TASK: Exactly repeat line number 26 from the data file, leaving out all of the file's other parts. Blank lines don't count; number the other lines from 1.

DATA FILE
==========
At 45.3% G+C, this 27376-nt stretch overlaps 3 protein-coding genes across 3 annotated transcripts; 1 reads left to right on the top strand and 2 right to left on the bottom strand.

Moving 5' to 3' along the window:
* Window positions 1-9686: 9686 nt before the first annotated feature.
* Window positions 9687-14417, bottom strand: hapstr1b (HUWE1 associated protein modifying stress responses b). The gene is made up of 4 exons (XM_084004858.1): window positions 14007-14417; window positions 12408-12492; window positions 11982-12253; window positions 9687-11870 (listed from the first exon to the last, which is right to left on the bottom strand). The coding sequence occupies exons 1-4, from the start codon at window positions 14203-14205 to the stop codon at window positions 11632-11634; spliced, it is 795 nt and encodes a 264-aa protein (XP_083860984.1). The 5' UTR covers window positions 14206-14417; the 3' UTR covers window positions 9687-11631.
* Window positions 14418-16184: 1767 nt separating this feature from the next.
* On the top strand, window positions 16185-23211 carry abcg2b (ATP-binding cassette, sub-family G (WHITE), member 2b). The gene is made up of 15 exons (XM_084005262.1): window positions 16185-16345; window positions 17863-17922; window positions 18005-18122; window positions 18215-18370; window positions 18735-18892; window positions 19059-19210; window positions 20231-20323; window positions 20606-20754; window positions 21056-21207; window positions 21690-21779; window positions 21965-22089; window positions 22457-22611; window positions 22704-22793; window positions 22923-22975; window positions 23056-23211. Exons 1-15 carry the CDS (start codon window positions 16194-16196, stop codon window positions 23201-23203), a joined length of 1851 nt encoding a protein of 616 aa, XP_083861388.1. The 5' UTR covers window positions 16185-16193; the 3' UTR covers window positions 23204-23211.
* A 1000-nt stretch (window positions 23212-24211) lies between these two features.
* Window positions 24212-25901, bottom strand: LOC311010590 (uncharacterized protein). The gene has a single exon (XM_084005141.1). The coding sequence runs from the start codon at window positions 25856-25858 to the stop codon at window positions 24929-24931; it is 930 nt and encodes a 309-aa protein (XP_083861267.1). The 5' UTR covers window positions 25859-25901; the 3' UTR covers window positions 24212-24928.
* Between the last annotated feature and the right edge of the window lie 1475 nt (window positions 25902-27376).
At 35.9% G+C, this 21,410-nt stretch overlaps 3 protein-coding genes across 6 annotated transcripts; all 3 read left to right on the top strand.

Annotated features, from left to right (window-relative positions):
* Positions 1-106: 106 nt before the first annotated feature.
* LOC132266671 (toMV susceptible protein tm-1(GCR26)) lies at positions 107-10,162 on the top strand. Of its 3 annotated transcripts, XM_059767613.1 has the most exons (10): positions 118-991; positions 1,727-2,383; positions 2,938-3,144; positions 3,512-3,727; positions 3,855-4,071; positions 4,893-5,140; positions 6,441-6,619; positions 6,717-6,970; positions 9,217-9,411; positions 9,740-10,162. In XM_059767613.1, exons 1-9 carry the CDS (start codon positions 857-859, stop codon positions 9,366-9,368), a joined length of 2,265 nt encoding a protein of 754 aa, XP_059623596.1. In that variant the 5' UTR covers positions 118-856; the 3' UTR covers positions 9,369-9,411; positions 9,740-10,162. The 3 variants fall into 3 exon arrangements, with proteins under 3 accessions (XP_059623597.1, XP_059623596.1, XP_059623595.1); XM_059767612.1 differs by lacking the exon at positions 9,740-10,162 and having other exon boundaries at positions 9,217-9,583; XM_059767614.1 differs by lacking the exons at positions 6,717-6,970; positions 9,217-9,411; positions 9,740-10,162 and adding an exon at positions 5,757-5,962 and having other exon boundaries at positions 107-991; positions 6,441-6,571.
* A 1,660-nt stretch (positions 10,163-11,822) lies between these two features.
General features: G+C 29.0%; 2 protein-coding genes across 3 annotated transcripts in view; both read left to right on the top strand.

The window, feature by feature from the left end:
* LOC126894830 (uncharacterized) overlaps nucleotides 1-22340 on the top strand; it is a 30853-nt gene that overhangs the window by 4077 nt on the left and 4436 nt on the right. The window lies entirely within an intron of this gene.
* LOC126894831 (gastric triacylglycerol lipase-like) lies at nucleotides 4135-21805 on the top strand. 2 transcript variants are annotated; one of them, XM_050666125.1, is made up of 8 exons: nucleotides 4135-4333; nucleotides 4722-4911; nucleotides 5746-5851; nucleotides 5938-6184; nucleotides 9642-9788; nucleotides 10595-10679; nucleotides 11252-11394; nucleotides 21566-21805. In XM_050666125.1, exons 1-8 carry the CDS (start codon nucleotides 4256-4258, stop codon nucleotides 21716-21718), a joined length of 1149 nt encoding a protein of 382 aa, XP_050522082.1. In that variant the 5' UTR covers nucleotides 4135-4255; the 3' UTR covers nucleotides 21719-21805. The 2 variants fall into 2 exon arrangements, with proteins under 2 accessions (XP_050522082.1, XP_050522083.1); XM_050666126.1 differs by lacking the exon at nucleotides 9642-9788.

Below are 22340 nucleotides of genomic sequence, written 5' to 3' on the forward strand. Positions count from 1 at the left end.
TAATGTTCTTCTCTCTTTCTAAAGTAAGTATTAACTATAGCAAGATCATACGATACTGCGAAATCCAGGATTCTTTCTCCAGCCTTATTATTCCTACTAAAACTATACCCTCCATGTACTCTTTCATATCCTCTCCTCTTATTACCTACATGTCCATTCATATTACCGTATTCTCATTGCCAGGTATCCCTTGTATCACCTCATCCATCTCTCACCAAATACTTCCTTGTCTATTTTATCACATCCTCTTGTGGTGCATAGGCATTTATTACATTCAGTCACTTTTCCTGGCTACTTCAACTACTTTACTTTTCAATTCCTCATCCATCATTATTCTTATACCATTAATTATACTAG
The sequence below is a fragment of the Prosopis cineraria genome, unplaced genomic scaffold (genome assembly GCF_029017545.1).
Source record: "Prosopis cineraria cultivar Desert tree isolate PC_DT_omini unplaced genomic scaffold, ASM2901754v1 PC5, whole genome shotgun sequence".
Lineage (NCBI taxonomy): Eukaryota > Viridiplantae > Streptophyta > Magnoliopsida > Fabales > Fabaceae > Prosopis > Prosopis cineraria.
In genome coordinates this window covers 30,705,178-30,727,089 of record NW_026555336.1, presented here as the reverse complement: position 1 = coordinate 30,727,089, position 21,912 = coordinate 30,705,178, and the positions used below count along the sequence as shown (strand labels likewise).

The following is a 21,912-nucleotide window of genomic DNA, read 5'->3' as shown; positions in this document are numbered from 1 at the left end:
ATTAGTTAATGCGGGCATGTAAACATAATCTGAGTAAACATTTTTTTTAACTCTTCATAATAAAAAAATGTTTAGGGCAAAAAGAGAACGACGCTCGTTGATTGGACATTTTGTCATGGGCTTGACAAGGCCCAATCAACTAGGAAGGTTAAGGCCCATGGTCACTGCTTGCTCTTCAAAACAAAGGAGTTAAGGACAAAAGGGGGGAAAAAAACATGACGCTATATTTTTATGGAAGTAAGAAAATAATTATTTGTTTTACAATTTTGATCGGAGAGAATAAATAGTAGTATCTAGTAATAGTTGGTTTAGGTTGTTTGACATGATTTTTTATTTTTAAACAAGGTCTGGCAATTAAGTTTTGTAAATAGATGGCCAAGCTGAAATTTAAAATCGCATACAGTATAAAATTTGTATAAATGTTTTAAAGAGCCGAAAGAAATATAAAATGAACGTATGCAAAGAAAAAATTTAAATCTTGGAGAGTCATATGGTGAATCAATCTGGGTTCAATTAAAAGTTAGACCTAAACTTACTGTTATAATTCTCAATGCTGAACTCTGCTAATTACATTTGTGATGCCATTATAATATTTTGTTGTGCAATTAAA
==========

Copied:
ATTAGTTAATGCGGGCATGTAAACATAATCTGAGTAAACATTTTTTTTAACTCTTCATAATAAAAAAATGTTTAGGGCAAAAAGAGAACGACGCTCGTTGATTGGACATTTTGTCATGGGCTTGACAAGGCCCAATCAACTAGGAAGGTTAAGGCCCATGGTCACTGCTTGCTCTTCAAAACAAAGGAGTTAAGGACAAAAGGGGGGAAAAAAACATGACGCTATATTTTTATGGAAGTAAGAAAATAATTATTTGTTTTACAATTTTGATCGGAGAGAATAAATAGTAGTATCTAGTAATAGTTGGTTTAGGTTGTTTGACATGATTTTTTATTTTTAAACAAGGTCTGGCAATTAAGTTTTGTAAATAGATGGCCAAGCTGAAATTTAAAATCGCATACAGTATAAAATTTGTATAAATGTTTTAAAGAGCCGAAAGAAATATAAAATGAACGTATGCAAAGAAAAAATTTAAATCTTGGAGAGTCATATGGTGAATCAATCTGGGTTCAATTAAAAGTTAGACCTAAACTTACTGTTATAATTCTCAATGCTGAACTCTGCTAATTACATTTGTGATGCCATTATAATATTTTGTTGTGCAATTAAA